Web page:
“I personally think we developed language because of our deep need to complain.”—Lily Tomlin.
Have you actually ever paid attention to the things you say and the things that are said to you every day?
Warning: Doing so can be more than a little disturbing to even the ordinary person, and downright traumatic should one be cursed with both lexophilia (being a lover of words) and lack of patience with plain, old-fashioned stupidity.
Being the latter cannot only plant seeds of doubt that mankind is truly the higher species, but also cause one to pretty well stay offended all the time these days, when our sins against the language are legion and ubiquitous.
There’s a growing tendency, it seems to me, to take perfectly good words of one sort (nouns, adjectives, adverbs, etc.) and turn them—for no apparent reason—into abominations by transforming them into other kinds of words which they are not. This is simply a terrible thing to do and I blame much of it on social media and that blemish on contemporary society’s incentives to abbreviate its drivel.
As example, Facebook is directly responsible for turning the very useful noun “friend” into an extraordinarily wretched verb, as in, “I will friend you.” Apparently the linguistic sin inherent in such a vile act goes largely unnoticed by both “friender” and “friendee” within their subsequent ease to share with one another what each had for breakfast or the pictorial splendor of one’s spiffy new pair of shoes.
And then there are the truly surprising large number of things we say, which with even the most cursory of examinations, are quickly revealed to make no sense whatsoever.
As example, how many times, upon hearing of another’s misfortune of one sort or another, have you said that you “really feel badly” for him or her? You are not alone, the President of the United States, for one, is wont to say this all the time, usually about an associate who has fallen afoul of one or more laws.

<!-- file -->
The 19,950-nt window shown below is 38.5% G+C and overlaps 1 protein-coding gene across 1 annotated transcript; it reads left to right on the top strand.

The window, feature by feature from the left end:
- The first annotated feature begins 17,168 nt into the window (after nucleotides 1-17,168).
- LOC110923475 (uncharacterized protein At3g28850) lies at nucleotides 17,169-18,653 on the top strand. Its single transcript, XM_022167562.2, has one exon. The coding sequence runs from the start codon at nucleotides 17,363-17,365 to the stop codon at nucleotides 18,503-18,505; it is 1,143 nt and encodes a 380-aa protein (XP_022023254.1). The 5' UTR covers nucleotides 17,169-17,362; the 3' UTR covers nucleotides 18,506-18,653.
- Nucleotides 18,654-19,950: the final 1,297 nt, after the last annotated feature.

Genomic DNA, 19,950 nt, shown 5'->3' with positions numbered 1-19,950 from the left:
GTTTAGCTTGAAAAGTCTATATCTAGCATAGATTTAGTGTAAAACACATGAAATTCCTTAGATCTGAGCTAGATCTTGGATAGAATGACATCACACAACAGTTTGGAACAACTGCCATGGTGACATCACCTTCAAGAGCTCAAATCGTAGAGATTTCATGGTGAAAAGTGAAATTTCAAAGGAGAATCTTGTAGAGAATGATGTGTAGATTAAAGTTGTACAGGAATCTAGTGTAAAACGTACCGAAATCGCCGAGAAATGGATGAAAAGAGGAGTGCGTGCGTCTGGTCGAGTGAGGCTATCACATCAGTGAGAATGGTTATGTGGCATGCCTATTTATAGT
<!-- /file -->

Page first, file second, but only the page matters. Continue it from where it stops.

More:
But I rather doubt that either of you is saying what you really mean—that you feel bad about your acquaintance’s misfortune. Saying you feel badly is saying that you are unable to feel properly or appropriately. If an event made you melancholy, would you say you felt “sadly” about it?
Similarly, when you say that you “could care less” about something, you are actually saying the exact opposite of what you mean—that you could not care less about it. And that brings us to “irregardless,” a non-word people say when they really mean “regardless,” and one which suggests they might be candidates for dull normal on the intelligence range.
When folks are either desperate or exasperated, they all too often can be heard to say “I am literally at the end of my rope.” And that, of course, can only be literally true if he or she is climbing down from somewhere on a rope that is too short.
And then there are these:
• “Added bonus”— This just in, if it’s bonus, it’s added.
• “End result”— Think a minute; there can be no other kind of result.
• “What’s done is done”— Gosh. Do you think?
• “ATM machine”— That is literally saying automatic teller machine machine.
• Future plans”— What other kind of plans might one make? Past plans?
• “Refer back”— This one makes me crazy. Please, just try to refer forward. Go ahead, take your time.
• “Momentarily”— When people say this, what they almost always mean is in a moment.
• “Do you want an honest answer?”— No. I prefer you continue to lie to me since you are now offering up honesty as a heretofore unexplored option.
• “Wouldn’t you know, it was in the last place I looked?”— Well, I should certainly hope so, you twit. Why would you continue to search for that which has already been found?
• “Let’s agree to disagree.”— This is increasingly popular idiocy. If you and I disagree about something, then we disagree about it. Why would I give the first tinker’s damn about our subsequently reaching some inane agreement about the previously established fact of our disagreement?
• “Still water runs deep.”— Does it now? Water either runs or is still but doesn’t do both at the same time.
• “Where you at?”— This does cause me and should cause even the semi-literate among us physical pain. It should also be mandatory within any civilized society that anyone guilty of so grievous a sin against the language be forced to at all times wear a baseball cap bearing the words “Bumpkin below.”
Ray Mosby is editor and publisher of the Deer Creek Pilot in Rolling Fork.